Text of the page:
Copying Tumblr GIFs
By Kevin Lee
Before computers developed the ability to play video, people used animated GIFs to make motion appear on websites. Animated GIF files are making a comeback in the 21st century thanks to sites such Tumblr. In fact, you’ll often see Tumblr posts that consist of nothing but animated GIFs. If you like a particular GIF animation, you can copy it from a Tumblr page and save it on your computer.
Copying Web Images
All modern browsers display a menu that opens when you right-click a Web page. To save an image, right-click it and select one of the menu's save options. Browsers may give that option a name, such as "Save Image," "Save Image As" or "Save Picture" After you click that option, your browser prompts you to choose a location to save the image. Double-click one of your hard drive's folders and click a save button to save the file. If you right-click a Tumblr GIF and you don't see an option to save an image, double-click the GIF to display it on a new Web page. You can then right-click the GIF and save it the way you'd save any other image.
Find Images to Copy
When you visit your Tumblr dashboard, you may see posts from people you follow; some posts may have animated GIFs. While you could scroll through those posts and look for animations, you may enjoy viewing a massive page filled nothing but animated GIFs. Find that page by typing #gif in your search box and pressing “Enter.” Tumblr returns a page full of GIFs that people have tagged. If you reach the bottom of the page while scrolling down, wait a few moments and more GIFs appear.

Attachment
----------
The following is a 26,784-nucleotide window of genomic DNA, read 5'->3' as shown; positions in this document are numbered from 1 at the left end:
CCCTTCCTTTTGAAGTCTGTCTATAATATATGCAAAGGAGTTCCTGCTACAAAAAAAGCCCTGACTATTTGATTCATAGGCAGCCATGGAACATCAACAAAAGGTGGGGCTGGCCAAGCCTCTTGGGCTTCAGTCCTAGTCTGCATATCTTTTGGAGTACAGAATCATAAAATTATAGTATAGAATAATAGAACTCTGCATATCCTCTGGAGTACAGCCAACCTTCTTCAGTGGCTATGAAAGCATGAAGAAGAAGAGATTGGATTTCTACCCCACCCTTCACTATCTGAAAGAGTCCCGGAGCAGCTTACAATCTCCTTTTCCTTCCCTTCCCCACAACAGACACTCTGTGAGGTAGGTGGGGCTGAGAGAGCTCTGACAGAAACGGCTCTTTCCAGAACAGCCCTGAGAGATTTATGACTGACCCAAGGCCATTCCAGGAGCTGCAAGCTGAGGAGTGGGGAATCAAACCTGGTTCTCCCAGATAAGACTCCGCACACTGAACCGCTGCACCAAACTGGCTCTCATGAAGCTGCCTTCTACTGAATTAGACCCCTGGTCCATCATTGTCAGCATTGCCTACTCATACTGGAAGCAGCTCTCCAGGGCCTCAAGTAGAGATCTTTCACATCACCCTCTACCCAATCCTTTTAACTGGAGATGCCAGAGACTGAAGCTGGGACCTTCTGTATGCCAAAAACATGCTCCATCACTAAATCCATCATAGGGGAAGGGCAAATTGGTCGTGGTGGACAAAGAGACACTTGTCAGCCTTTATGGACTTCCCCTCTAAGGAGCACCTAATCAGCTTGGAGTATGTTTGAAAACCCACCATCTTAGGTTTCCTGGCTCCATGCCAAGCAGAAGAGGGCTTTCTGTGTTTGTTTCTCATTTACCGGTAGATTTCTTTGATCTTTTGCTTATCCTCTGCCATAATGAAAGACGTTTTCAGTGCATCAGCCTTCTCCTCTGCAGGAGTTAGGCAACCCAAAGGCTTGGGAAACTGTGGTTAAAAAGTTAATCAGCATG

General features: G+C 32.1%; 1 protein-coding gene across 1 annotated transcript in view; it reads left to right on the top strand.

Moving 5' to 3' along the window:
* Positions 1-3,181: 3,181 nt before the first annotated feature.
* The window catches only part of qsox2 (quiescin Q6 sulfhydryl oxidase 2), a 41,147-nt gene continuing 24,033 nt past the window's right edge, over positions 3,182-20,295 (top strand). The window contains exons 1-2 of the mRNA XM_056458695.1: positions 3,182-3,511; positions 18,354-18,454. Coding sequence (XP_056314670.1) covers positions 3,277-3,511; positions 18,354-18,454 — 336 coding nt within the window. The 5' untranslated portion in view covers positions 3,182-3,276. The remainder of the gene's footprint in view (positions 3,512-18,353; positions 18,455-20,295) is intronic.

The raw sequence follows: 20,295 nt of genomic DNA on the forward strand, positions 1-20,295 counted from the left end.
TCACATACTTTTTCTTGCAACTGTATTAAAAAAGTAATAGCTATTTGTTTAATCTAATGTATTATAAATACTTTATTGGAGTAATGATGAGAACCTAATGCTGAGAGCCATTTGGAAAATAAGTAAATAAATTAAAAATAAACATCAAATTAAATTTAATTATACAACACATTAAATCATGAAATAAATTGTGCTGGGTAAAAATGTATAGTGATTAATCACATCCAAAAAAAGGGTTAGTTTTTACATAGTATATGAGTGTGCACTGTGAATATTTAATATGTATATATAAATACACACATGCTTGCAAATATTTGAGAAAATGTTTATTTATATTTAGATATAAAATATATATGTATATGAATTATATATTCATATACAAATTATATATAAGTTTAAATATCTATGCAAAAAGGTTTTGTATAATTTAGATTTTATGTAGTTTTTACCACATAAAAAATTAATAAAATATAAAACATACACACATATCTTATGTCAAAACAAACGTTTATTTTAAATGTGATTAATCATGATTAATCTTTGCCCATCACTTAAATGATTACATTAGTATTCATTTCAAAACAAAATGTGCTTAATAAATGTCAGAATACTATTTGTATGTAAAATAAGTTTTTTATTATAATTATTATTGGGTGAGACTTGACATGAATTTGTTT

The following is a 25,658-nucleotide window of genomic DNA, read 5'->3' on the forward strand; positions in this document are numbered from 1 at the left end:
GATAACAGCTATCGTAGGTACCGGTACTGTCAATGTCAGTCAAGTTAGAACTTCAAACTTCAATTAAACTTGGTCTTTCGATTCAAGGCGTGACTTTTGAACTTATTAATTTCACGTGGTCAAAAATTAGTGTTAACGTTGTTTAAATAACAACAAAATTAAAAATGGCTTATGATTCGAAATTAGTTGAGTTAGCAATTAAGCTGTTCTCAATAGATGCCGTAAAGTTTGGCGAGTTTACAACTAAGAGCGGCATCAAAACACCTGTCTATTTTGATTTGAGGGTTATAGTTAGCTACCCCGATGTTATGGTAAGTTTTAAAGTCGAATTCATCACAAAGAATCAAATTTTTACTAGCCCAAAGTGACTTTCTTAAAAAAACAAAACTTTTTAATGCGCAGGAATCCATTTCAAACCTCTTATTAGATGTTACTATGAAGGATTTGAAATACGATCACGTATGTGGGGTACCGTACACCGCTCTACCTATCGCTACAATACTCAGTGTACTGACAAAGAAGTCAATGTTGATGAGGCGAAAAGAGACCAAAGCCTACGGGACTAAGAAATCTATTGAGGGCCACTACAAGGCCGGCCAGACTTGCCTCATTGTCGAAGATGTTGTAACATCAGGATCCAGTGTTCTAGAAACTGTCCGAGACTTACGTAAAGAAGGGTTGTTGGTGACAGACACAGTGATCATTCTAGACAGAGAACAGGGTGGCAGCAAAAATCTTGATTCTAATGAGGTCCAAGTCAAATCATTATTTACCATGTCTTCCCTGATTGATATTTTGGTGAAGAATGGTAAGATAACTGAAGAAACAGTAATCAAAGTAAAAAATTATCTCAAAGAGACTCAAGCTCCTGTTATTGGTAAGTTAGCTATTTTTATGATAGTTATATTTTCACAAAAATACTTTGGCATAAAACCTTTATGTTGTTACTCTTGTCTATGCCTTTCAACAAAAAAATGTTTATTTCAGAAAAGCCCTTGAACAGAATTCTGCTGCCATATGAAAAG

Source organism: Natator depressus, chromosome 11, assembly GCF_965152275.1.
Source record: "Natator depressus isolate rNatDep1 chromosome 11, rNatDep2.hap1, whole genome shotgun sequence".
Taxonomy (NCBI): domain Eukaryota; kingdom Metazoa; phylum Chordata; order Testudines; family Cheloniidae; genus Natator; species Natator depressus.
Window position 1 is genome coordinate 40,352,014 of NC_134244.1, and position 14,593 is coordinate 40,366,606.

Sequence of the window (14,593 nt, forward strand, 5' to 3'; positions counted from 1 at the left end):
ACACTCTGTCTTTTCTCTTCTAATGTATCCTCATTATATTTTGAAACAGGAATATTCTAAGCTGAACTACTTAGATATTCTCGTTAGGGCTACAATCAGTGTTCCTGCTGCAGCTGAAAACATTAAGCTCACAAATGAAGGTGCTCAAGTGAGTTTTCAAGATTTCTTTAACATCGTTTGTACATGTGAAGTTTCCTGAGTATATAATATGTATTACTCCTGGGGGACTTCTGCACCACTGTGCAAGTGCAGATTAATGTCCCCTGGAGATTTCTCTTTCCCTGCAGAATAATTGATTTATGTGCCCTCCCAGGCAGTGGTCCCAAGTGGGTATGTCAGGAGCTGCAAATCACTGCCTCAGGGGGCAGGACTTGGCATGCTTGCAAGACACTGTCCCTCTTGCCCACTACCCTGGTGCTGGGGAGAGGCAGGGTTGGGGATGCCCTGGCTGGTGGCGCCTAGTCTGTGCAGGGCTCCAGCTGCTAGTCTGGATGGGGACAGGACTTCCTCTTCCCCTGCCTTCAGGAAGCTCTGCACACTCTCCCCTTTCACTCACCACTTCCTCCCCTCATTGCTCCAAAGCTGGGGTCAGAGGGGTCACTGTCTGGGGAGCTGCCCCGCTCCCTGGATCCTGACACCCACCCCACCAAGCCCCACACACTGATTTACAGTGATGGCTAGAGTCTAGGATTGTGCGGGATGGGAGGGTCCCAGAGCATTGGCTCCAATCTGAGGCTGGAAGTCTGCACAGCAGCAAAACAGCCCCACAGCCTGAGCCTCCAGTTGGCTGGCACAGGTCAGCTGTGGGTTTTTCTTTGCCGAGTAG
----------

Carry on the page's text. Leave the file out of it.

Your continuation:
View Your GIFs
After you copy a Tumblr GIF to your hard drive, you can view it by launching a browser, pressing "Ctrl-O" and navigating to the folder that contains the GIF. Double-click the GIF and your browser displays it on a new Web page. This works because browsers have the ability to display GIF animations. After you copy a GIF from Tumblr, you can upload it back to Tumblr if you like and use it in your own post. However, an easier way to share someone else’s image is to reblog the post that contains the GIF.
Watch Your Resource Usage
If you're running low on disk space, you could run out if you copy a lot of large animated GIFs. Because each GIF contains multiple image frames, animated GIFs are larger than regular files. Your computer must also use resources to make each GIF that you see move. If you display a Web page that has dozens of moving GIFs, you may notice a slight slowdown as you work in your browser. Close the page that contains the GIFs when you don't need to see them anymore.
After majoring in physics, Kevin Lee began writing professionally in 1989 when, as a software developer, he also created technical articles for the Johnson Space Center. Today this urban Texas cowboy continues to crank out high-quality software as well as non-technical articles covering a multitude of diverse topics ranging from gaming to current affairs.